Judges at the international level make law in the course of resolving disputes. The scope of this lawmaking power depends on the ability of states to constrain judicial actors. While formal mechanisms to over-rule international judges are relatively difficult to exercise, states have at their disposal various informal mechanisms to communicate their views to judges. This paper utilizes a framework of exit, voice and loyalty to consider these powers, as well as the features conducive to international judicial lawmaking.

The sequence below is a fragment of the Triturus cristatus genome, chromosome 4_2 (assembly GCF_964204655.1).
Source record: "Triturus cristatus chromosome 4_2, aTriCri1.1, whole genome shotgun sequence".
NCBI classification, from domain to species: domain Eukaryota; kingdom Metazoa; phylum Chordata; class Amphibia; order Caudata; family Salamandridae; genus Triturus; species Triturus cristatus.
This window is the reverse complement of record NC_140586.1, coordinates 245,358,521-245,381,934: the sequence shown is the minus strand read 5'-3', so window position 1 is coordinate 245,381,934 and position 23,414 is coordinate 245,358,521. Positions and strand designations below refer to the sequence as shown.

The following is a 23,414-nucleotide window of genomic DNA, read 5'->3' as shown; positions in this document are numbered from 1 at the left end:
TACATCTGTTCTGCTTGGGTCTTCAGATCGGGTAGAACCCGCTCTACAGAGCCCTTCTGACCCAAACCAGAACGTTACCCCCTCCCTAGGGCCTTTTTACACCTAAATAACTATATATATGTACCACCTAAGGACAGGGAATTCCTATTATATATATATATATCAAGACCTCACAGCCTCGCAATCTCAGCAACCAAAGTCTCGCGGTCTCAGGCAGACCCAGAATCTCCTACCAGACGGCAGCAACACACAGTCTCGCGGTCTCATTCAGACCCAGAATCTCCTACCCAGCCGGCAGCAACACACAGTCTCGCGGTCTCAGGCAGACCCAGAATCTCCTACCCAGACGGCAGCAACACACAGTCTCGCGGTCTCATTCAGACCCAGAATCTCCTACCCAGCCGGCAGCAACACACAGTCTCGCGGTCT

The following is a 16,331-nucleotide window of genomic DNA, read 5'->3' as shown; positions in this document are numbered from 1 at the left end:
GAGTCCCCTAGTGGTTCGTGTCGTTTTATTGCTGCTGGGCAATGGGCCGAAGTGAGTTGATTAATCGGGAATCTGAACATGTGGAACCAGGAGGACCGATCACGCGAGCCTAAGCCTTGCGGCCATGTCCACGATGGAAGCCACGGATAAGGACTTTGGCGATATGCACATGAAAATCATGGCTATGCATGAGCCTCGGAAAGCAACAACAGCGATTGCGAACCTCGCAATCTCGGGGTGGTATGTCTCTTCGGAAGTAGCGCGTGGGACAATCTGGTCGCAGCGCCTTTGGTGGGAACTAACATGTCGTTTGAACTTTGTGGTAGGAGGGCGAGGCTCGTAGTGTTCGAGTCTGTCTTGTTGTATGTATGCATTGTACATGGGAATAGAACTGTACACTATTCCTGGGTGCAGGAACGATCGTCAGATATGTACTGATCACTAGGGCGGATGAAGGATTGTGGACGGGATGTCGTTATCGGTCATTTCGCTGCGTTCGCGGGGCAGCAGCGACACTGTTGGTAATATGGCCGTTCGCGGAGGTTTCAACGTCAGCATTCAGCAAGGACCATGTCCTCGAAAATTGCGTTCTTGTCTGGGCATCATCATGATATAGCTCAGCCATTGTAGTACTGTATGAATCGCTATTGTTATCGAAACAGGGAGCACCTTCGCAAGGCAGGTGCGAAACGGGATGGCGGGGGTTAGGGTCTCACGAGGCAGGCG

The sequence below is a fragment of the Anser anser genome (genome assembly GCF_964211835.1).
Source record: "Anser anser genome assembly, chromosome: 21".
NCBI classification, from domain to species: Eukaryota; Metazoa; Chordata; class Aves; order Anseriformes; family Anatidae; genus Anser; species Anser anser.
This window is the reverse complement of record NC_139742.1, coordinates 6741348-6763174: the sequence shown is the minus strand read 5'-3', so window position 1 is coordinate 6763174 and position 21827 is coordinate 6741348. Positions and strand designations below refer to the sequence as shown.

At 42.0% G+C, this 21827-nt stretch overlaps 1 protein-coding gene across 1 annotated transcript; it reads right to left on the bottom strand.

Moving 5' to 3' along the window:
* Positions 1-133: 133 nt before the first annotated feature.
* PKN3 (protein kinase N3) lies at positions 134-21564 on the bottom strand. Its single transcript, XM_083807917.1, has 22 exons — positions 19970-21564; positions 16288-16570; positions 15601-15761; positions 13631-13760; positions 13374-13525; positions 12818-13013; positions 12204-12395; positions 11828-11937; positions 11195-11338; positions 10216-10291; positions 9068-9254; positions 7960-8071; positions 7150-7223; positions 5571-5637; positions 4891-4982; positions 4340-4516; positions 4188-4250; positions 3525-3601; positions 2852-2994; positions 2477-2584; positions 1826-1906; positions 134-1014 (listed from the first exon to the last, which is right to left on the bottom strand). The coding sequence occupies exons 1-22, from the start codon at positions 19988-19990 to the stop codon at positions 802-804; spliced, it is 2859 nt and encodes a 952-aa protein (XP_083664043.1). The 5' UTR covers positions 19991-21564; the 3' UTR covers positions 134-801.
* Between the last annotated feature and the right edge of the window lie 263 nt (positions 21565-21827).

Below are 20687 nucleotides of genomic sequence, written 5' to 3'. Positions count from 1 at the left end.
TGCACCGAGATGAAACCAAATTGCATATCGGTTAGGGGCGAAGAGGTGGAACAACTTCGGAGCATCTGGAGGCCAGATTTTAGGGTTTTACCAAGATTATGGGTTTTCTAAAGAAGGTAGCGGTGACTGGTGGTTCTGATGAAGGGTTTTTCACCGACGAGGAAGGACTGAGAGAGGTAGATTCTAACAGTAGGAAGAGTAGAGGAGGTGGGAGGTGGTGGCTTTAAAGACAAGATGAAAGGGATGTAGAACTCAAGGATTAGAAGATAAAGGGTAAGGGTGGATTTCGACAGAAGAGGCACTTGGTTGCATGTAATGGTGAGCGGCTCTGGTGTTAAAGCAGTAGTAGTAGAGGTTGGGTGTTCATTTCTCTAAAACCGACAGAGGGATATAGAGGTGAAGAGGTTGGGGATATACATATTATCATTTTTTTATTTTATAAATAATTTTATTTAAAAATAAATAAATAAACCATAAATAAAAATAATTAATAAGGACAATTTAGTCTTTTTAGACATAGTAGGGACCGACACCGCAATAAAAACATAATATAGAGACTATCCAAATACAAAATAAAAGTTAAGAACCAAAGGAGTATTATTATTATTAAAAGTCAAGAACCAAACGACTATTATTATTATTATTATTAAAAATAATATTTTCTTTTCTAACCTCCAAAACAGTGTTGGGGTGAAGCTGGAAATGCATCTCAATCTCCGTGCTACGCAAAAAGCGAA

Available at: http://works.bepress.com/tom_ginsburg/10/